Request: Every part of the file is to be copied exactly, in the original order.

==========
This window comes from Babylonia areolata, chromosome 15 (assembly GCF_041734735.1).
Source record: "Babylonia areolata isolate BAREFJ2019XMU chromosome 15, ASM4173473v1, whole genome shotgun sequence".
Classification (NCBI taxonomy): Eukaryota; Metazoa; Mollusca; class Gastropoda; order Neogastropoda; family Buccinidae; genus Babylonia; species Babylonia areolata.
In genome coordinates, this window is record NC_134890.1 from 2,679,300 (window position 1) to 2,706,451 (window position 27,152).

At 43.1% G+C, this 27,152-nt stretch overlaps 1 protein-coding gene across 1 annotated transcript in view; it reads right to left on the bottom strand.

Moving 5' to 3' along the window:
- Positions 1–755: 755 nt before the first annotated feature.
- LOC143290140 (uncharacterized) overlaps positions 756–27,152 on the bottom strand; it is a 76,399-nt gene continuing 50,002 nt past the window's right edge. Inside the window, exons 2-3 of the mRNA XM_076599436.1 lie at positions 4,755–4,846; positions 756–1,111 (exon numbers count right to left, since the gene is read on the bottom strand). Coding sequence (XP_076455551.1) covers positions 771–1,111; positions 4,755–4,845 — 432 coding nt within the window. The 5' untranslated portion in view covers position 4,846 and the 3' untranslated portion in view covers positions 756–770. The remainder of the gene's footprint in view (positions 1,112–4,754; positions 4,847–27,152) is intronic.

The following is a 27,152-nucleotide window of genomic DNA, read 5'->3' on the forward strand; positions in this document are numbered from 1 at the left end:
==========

This window comes from Babylonia areolata, chromosome 15 (assembly GCF_041734735.1).
Source record: "Babylonia areolata isolate BAREFJ2019XMU chromosome 15, ASM4173473v1, whole genome shotgun sequence".
Classification (NCBI taxonomy): Eukaryota; Metazoa; Mollusca; class Gastropoda; order Neogastropoda; family Buccinidae; genus Babylonia; species Babylonia areolata.
In genome coordinates, this window is record NC_134890.1 from 2,679,300 (window position 1) to 2,706,451 (window position 27,152).

At 43.1% G+C, this 27,152-nt stretch overlaps 1 protein-coding gene across 1 annotated transcript in view; it reads right to left on the bottom strand.

Moving 5' to 3' along the window:
- Positions 1–755: 755 nt before the first annotated feature.
- LOC143290140 (uncharacterized) overlaps positions 756–27,152 on the bottom strand; it is a 76,399-nt gene continuing 50,002 nt past the window's right edge. Inside the window, exons 2-3 of the mRNA XM_076599436.1 lie at positions 4,755–4,846; positions 756–1,111 (exon numbers count right to left, since the gene is read on the bottom strand). Coding sequence (XP_076455551.1) covers positions 771–1,111; positions 4,755–4,845 — 432 coding nt within the window. The 5' untranslated portion in view covers position 4,846 and the 3' untranslated portion in view covers positions 756–770. The remainder of the gene's footprint in view (positions 1,112–4,754; positions 4,847–27,152) is intronic.

The following is a 27,152-nucleotide window of genomic DNA, read 5'->3' on the forward strand; positions in this document are numbered from 1 at the left end: